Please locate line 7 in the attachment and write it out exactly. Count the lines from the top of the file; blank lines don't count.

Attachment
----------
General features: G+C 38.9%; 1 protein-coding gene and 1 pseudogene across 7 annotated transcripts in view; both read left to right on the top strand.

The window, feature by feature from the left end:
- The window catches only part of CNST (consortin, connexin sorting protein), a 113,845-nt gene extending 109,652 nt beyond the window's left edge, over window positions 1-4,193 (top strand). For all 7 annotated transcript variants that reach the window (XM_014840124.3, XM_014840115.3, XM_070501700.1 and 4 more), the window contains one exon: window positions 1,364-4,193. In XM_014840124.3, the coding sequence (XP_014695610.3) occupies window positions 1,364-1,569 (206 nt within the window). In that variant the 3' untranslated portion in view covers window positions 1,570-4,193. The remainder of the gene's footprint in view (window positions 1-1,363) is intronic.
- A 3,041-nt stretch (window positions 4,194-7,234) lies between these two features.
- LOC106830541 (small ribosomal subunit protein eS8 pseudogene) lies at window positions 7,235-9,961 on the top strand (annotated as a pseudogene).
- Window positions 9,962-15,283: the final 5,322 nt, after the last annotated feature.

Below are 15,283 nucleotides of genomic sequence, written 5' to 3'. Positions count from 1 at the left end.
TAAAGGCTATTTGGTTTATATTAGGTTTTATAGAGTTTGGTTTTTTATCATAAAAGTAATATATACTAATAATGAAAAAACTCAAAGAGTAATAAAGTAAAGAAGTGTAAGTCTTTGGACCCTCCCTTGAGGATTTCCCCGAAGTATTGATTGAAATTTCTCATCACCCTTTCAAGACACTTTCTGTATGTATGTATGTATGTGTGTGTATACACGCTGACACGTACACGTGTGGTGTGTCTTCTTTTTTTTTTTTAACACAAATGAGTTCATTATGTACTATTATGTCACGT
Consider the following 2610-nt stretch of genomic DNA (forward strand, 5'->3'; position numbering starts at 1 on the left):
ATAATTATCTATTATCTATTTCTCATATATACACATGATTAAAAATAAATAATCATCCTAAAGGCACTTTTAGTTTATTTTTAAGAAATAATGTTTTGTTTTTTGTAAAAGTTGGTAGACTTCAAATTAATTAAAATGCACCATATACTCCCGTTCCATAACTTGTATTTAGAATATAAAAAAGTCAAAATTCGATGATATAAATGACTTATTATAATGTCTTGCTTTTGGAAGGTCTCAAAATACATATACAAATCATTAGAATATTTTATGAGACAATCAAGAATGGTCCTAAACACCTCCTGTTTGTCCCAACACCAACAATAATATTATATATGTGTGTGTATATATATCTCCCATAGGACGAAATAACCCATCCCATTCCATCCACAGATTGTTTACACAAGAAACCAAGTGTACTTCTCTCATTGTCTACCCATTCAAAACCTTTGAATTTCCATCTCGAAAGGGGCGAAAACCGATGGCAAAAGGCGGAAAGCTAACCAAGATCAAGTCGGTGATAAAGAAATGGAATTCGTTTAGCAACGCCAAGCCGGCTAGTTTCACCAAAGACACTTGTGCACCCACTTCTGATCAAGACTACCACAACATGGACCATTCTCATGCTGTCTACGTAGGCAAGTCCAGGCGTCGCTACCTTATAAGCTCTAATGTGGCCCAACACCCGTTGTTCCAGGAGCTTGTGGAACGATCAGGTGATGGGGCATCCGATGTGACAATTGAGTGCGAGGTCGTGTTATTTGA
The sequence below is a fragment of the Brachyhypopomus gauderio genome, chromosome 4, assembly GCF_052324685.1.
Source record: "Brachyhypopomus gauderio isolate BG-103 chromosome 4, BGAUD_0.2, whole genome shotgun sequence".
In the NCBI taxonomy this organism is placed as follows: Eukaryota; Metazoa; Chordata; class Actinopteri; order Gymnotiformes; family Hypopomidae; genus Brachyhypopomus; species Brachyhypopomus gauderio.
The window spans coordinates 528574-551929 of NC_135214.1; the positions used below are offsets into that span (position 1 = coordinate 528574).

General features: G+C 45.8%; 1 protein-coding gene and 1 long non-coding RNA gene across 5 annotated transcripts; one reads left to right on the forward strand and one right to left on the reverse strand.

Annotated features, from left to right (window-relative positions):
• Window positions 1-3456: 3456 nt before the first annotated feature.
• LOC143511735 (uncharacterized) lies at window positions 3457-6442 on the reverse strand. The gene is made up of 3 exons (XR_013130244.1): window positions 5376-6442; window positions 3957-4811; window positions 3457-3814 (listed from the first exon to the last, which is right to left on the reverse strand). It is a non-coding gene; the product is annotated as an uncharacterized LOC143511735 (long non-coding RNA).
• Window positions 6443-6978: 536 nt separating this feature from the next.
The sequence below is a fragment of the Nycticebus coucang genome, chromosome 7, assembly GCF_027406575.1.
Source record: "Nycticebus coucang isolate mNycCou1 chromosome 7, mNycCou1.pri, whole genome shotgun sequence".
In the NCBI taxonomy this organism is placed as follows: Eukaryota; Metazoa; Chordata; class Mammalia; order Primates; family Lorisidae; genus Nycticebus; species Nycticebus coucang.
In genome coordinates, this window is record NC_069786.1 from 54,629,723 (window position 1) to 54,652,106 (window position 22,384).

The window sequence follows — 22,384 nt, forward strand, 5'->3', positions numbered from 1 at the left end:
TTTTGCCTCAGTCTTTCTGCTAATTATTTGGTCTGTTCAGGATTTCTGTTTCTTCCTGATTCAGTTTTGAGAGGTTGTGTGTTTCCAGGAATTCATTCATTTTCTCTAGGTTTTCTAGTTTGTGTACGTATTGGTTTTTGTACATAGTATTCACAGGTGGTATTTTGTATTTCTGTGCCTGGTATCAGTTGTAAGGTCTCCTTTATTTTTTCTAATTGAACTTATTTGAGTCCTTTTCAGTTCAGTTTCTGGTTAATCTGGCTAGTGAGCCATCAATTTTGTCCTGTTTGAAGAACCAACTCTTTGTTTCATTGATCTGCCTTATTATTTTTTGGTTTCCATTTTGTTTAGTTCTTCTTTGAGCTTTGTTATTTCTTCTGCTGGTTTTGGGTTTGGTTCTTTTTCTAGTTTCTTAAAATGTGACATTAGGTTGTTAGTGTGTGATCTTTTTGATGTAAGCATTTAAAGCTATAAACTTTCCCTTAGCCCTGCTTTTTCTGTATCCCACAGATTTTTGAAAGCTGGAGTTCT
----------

Below are 15,283 nucleotides of genomic sequence, written 5' to 3'. Positions count from 1 at the left end.